Farming in Canterbury is very diverse with every farm and agribusiness being unique. It is important that any advice is customised to meet the individuals personal and business objectives. Kevin’s aim is to work with and complement the existing professional team and add value after gaining agreement with all involved.
- Arbitration and mediation
- Strategic Planning
- Financial planning
- Business Planning
- Risk Management
- Property appraisal
- Succession Planning
- Farm Supervision
- Equity Partnership formation
Arbitration and Mediation
Kevin’s interest in mediation grew following experience gained in the late 1980’s when Mid Canterbury farmers attended creditors meetings with their financiers and loan discount meetings with the Rural Bank. He worked with young farmers and their families to assist in getting a successful outcome in their negotiations which enabled them to continue farming.
Arbitration and mediation are almost synonyms. Arbitration is the settlement of a dispute between parties to a contract by a neutral third party (the arbitrator) without resorting to court action. Arbitration is usually voluntary but sometimes it is required by law.
Mediation (the process of mediating) – intervention between conflicting parties to promote reconciliation, settlement, or compromise. Mediation, as used in law, is a form of alternative dispute resolution (ADR), a way of resolving disputes between two or more parties with concrete effects. Typically, a third party, the mediator, assists the parties to negotiate a settlement.
Kevin gained further experience in mediation and dispute resolution during two separate company mergers where in senior management roles disestablishment of a number of employment positions was required.
‘The system by which businesses and companies are directed and controlled.’
Identifying the needs of an individual business. Defining management and governance roles. The governance roles have ethical, commercial and legal obligations. The governance role also involves making decisions based on values, principles and practices. Values guide the performance of the directors. Kevin can offer integrity, enterprise, fairness, transparency, accountability and efficiency.
Advisory groups can be set up to complement an existing board. Meeting processes can be formalised to increase efficiency and define outcomes. In a company situation it is important to ensure that the board adds value.
As a director Kevin also recognises the four pillars of governance best practice as defined by the NZIOD:
- Determining purpose
- An effective governance culture
- Holding to account
- Effective compliance
In a family farming or SME situation (maybe just a husband and wife) often adding to the advisory team can enable them to focus on management and running the business with an outside advisor (or director) bringing fresh thinking and a new perspective. In times of adversity the advisory team can provide needed support and positive endorsement to farmers who are often working on their own.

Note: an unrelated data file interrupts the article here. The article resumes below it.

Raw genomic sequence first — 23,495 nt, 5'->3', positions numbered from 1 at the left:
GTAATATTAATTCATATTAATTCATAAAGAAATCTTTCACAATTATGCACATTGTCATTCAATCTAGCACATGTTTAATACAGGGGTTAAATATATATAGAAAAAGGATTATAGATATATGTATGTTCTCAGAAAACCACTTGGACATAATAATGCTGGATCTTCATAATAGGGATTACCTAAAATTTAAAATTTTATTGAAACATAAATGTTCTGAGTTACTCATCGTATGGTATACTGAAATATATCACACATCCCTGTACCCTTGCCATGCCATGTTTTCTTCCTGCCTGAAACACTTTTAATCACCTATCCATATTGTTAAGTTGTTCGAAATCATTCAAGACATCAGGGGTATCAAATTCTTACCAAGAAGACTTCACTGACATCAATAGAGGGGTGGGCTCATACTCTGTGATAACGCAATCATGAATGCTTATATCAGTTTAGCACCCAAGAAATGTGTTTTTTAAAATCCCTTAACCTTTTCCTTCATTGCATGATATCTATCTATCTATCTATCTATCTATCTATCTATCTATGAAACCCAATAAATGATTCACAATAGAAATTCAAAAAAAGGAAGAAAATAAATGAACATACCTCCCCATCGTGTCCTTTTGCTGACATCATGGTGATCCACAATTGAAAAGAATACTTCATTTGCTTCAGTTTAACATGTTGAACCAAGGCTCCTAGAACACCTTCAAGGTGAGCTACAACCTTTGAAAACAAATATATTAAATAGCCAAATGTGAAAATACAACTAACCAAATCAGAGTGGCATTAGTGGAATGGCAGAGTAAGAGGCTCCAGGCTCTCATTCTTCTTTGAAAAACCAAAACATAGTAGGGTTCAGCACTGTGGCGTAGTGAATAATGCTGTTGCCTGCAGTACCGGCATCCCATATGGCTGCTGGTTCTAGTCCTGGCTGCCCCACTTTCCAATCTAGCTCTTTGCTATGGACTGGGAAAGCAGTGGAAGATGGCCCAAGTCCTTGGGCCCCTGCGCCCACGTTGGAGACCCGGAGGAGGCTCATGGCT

Strong governance along with competent management enables the optimisation of the inputs of land, labour and capital.
Creating long term objectives based on personal and business goals. (The Big Picture)
1) Where are we now?
Evaluate the current business strategy and direction. Use of the SWOT matrix to look at your business in detail. Strengths, weaknesses, opportunities and threats.
2) Where do we want to be?
Using vision with clear goals.
3) How do we get there?
This is still about strategic thinking, not management and not tactical things.
4) How will we know when we get there?
What are you going to measure? (Aim for a maximum of six KPI’s)
Establishing the differentiation of the business and the personalisation of the goals can ensure long term success.
Integral with the strategic plan is the creation of budgets and cashflows along with regular monitoring and review. An updated current budget and cashflow forecast is paramount in enabling accurate financial decision making and also keeps the farms bankers updated of banking facility requirements. Good communication with the business bankers and timely preparation of the Annual Accounts by the accountant is always essential.
Investment analysis is also important in looking at decisions such as additional land purchase or off farm investment.
Establish realistic performance targets and annual financial Key Performance Indicators (KPI’s). There may be a separate plan for plant replacement and how that is financed.
Sensitivity analysis to look at the implications of fluctuations in performance and prices (eg changes in yield and movements in prices)
Working with the customer, their bankers and other financial advisors to review current loans and lending products, on line banking and current software products enabling actual monthly figures to be compared with budget YTD. Many programmes allow the preparation of trial balances during the year if required.
Failure to plan is often a plan to fail. Business Planning facilitates utilising the existing resources to achieve the goals defined in the Strategic Plan. This planning is normally on an annual or short term basis. It is more of the hands on operational requirements necessary to meet the agreed KPI’s and to ensure the sustainability of the business.
The plan needs to be flexible and monitored so that decisions are made to keep the business operating within approved banking credit facility limits. It probably involves documenting what the business is currently achieving and using this as a benchmark.
Production and other targets agreed on in the plan need to specific, measureable and achievable. These then must be constantly reviewed. Prior planning avoids poor performance!
In larger operations the plan will define staff areas of responsibility, accountability and performance measurement. The individual employment contracts should be reviewed annually in terms of remuneration and performance review. Also the Health and Safety plan requires constant updating by the owner or manager responsible.
Links in with Financial and Business Planning. Risk needs to be prioritised then mitigated, minimised or eliminated. An important part of managing your business is having a plan in place to ensure your business can survive a mishap or disaster.
Risk can be financial, personal, market or environmental. Risk review is an ongoing process.